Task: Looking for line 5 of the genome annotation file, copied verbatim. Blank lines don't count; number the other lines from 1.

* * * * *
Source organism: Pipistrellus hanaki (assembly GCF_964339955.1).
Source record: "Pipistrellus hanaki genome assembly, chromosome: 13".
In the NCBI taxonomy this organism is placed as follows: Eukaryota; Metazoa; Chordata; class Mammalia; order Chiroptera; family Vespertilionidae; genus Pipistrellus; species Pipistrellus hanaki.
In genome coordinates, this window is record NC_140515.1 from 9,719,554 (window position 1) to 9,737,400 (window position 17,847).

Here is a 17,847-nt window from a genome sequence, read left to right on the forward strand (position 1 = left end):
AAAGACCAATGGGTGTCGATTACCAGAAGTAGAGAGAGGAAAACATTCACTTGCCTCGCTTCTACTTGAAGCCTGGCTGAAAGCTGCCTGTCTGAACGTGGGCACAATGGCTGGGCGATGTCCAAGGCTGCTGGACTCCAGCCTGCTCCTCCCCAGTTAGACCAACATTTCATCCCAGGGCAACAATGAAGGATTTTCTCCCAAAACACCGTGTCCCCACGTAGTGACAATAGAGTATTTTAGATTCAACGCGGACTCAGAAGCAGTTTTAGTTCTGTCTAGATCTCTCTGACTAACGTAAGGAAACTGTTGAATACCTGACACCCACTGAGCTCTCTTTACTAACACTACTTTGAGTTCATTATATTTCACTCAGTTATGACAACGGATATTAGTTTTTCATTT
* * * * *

Here is a 17,847-nt window from a genome sequence, read left to right on the forward strand (position 1 = left end):